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Part Dieu. The Painting of Francisco Sierra
Part Dieu. The Painting of Francisco Sierra

Michael Heitz

Another New God in Parts

You have to imagine Francisco Sierra as a cheerful painter. Not only do his A Self Portrait, from 2005, and the series ExBolígrafo, from 2005/06, suggest this but also his jocularly gloomy alternation between photo- and sur-realist visual gesture along with a highly idiosyncratic selection of subject matter. This is so remarkable that the viewer sets out on a frequently convoluted reversed trail along the process of painterly image-making in order to look for motifs in the sense of motivation—not... ABO
  • painting
  • motive
  • iconography
  • God

 

Current Texts

Simon Critchley

The world is shit.

We are living through a long anti-1960s. The various anti-capitalist experiments in communal living and collective existence that defined that period seem to us either quaintly passé, laughably unrealistic or dangerously misguided. Having grown up and thrown off such seemingly childish ways, we now think we know better than to try and bring heaven crashing down to earth and construct concrete utopias. To that extent, despite our occasional and transient enthusiasms and Obamaisms, we are all political realists; indeed most of us are passive nihilists and cynics. This is why we still require a belief in something like original sin, namely that there is something ontologically defective about what it means to be human. The Judaeo-Christian conception of original sin finds its modern analogues in Freud’s variation on the Schopenhauerian disjunction between desire and civilization, Heidegger’s ideas of facticity and fallenness and the Hobbesian anthropology that drives Carl Schmitt’s defense...

  • activism
  • art
  • politics
  • community
  • contemporary art
Current Texts

Alain Badiou

Only art has the power of a form. Mathematics is an exercise for monks.

We all know that the relationship between mathematical activity and artistic creation is a very old one. We know that for a start the Pythagoreans tied the science of number not merely to the movements of the stars but to musical modes. We know that Babylonian and Egyptian architecture presupposed elaborate geometrical knowledge, even if the notion of demonstration had still not been won. Further back still, we find formal, or abstract, outlines mixed in with animal representations, in the great prehistoric decorations, without our knowing precisely to what it is that these mixtures refer. 


For the philosopher that I am, or that I believe I am, the entry into our question, as so many others, passes through the contrasting disposition between Plato and Aristotle. 


For Plato, mathematics is fundamental in the sense that it mediates between, on the one hand, experience, or the relation to the sensory world, and,...

  • art
  • aesthetics
  • art criticism
  • contemporary art
  • poetry

 

"Curriculum Vitae in Pictures“

Maria Zinfert (ed.)

Kracauer. Photographic Archive

Kracauer. Photographic Archive presents  largely unknown material from the estate of the German-American theorist of film and photography, ­Siegfried Kracauer and his wife and assistant Elisabeth, known as Lili. The single and group portraits, still lifes, street scenes and landscapes collected in this book all come from the estate of Siegfried Kracauer. Published here for the first time, they are an extensive and representative selection from the enlargements, contact sheets and rolls of film originally archived by Lili Kracauer. With...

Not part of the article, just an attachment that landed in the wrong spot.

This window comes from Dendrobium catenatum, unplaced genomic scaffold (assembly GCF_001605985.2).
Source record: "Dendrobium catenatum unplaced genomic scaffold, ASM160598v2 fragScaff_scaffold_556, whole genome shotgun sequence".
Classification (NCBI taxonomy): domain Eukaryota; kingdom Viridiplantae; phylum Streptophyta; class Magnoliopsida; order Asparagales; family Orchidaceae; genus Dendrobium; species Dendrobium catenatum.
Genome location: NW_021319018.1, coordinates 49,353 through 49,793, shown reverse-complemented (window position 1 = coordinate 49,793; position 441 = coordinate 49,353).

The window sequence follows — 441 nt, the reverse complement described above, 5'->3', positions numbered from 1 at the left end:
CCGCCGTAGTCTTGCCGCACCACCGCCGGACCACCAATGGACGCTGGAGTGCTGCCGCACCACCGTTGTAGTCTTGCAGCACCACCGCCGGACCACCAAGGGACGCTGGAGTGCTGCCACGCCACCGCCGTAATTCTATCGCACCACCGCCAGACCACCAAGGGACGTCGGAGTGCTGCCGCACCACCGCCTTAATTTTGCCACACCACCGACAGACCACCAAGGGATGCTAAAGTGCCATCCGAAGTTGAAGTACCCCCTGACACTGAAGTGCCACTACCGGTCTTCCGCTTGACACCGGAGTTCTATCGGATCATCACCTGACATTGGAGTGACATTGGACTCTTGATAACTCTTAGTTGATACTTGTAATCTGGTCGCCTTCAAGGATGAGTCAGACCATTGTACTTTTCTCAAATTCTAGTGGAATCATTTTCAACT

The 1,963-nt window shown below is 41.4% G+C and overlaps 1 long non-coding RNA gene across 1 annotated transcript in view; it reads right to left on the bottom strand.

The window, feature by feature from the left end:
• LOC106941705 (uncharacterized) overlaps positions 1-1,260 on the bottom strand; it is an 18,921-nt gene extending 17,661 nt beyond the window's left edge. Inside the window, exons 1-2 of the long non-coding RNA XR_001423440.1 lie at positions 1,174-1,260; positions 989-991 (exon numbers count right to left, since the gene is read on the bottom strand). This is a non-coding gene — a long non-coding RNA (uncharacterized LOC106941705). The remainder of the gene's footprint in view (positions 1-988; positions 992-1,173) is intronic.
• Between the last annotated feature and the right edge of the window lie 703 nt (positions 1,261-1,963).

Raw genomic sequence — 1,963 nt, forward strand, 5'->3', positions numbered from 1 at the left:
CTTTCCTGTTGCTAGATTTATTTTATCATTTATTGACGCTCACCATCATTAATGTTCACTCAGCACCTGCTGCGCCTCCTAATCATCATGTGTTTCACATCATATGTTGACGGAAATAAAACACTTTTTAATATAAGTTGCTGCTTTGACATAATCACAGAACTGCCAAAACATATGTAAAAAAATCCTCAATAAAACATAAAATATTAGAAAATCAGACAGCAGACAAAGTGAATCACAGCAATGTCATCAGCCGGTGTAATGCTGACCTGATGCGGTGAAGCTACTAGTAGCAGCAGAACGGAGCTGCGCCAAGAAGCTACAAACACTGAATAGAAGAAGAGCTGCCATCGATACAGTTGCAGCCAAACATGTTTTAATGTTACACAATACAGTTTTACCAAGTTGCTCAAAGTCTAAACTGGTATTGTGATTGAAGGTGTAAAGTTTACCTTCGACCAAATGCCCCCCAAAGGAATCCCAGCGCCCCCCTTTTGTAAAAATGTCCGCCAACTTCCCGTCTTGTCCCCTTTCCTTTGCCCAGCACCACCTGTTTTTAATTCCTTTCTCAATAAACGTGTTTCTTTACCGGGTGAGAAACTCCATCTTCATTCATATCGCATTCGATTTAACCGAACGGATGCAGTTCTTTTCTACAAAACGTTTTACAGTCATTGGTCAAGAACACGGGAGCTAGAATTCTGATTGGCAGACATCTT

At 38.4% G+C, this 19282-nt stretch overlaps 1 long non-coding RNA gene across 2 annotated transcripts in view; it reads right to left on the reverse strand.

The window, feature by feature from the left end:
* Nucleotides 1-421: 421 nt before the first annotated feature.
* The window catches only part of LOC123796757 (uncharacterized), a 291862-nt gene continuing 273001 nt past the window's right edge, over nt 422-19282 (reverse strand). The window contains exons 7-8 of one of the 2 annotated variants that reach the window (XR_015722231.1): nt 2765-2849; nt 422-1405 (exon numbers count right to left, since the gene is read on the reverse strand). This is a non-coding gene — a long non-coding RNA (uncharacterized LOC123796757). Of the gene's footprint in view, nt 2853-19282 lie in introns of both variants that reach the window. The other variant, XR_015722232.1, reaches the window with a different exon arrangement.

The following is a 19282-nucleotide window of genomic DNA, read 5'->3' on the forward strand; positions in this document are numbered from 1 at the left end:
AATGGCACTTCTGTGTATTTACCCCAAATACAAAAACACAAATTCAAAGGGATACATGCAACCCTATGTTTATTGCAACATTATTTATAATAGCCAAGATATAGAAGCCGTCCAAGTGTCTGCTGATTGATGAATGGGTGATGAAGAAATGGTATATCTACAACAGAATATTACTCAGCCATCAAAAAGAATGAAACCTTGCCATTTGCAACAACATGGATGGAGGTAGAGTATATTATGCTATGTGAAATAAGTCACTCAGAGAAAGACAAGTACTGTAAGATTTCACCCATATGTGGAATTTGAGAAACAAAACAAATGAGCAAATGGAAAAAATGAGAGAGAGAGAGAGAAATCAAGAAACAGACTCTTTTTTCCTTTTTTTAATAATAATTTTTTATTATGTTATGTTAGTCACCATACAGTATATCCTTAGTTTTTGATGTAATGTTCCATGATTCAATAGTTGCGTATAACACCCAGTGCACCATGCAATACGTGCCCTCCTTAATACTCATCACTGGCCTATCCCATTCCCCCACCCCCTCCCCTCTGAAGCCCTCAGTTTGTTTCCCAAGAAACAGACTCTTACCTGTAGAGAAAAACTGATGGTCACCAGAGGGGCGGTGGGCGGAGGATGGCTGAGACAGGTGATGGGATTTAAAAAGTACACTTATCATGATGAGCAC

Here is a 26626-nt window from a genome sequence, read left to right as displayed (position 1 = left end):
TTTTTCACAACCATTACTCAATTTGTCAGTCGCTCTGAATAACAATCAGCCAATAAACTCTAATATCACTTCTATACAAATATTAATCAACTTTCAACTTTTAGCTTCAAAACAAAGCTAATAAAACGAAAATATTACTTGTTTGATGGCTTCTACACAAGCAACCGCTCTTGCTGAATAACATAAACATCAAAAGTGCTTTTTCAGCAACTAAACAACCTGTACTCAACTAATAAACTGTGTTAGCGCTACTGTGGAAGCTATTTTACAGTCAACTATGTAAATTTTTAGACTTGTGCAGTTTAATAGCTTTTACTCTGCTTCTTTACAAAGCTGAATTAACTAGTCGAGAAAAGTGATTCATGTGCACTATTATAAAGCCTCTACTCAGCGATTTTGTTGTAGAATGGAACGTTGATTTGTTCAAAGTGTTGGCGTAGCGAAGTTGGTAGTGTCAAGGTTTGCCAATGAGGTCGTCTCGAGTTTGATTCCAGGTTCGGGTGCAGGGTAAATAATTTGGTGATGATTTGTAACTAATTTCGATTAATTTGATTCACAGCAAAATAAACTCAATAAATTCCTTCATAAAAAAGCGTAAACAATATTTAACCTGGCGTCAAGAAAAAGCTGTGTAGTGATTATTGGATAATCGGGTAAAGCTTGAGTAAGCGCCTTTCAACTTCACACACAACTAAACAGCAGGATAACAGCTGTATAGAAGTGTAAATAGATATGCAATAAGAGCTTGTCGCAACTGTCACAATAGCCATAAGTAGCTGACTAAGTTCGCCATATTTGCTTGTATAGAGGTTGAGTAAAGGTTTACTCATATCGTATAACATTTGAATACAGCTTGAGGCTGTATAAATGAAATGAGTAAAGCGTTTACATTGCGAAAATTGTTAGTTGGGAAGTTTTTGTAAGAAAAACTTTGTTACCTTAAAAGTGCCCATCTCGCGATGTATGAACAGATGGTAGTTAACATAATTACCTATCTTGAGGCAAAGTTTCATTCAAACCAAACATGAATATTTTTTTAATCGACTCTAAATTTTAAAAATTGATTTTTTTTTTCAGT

• archive
  • 20th century
  • 1950s
  • biography
  • 1930s
Current Texts

Brian Massumi

Complexifying the Subject of Interest

We are enjoined to rational choice. We are taught that our freedom is one with the freedom of choice. We are told we become who we are by how we choose. We are assured that if we choose well, according to our own best interests, we will end up serving the interests of all. We are told that there is a mechanism in place to ensure this convergence between our interests and others’. Market is its name. Its “invisible hand” adjusts best choices to each other, its magic touch guided by the principle of competition. Competition weeds out suboptimal choices, selecting for efficiency. Efficiencies multiply each other, minimizing effort and maximizing profit for all. The market, we are further led to believe, is self-regulating. It has a natural inclination toward optimization. As political subjects, we are enjoined to vote, rationally, in its interests so that we may pursue our own,...

  • critique of neoliberalism
  • affects
  • epistemology
  • Homo economicus
  • crisis
Current Texts

Josef Früchtl

Aesthetic Community and As If

I would like to begin with a short story. And in doing so, I draw upon an experienced German story-teller and philosopher (who, by the way, is very well known in Giessen). It is a short story, but a fundamental one – as is the tradition with philosophy –, and it goes like this:


For a long time, philosophy needed fiction, roughly speaking, only when figments of the imagination were called for. Sometimes this would be for arbitrarily combined characteristics (such as those which make up the creatures found in fables, like centaurs or unicorns), and sometimes for a self-contradictory non-entity (like a square circle or a wooden iron). For Immanuel Kant, a non-entity (nihil negativum, Unding) was located right at the bottom of the “scale of nothing,” meaning as it did a term which cancels itself out, a term in opposition not only to reality, but also to possibility. In contrast, a...

  • community
  • art
  • activism
  • contemporary art
  • politics